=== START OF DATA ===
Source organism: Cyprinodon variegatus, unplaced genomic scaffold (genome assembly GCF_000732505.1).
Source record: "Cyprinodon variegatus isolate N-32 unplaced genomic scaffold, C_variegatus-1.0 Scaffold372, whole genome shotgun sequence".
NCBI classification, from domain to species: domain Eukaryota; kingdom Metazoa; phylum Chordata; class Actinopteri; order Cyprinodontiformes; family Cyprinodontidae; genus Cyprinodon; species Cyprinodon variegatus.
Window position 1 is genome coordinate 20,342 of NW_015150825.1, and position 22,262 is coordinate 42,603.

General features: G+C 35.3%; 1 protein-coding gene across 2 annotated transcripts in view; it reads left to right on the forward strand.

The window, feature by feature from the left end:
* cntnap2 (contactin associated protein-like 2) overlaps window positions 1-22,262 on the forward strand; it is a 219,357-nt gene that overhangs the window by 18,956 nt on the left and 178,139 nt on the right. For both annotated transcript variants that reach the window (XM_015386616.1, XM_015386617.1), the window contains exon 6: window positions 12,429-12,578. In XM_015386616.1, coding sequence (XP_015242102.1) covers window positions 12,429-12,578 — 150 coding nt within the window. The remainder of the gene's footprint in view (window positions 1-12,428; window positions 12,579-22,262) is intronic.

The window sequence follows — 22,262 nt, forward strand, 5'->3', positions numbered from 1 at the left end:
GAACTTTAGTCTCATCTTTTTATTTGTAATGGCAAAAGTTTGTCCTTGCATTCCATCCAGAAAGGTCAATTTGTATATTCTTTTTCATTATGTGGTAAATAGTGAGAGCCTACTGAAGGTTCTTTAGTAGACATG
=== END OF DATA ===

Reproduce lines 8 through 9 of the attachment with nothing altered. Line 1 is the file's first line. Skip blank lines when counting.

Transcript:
The window sequence follows — 22,262 nt, forward strand, 5'->3', positions numbered from 1 at the left end:
GAACTTTAGTCTCATCTTTTTATTTGTAATGGCAAAAGTTTGTCCTTGCATTCCATCCAGAAAGGTCAATTTGTATATTCTTTTTCATTATGTGGTAAATAGTGAGAGCCTACTGAAGGTTCTTTAGTAGACATG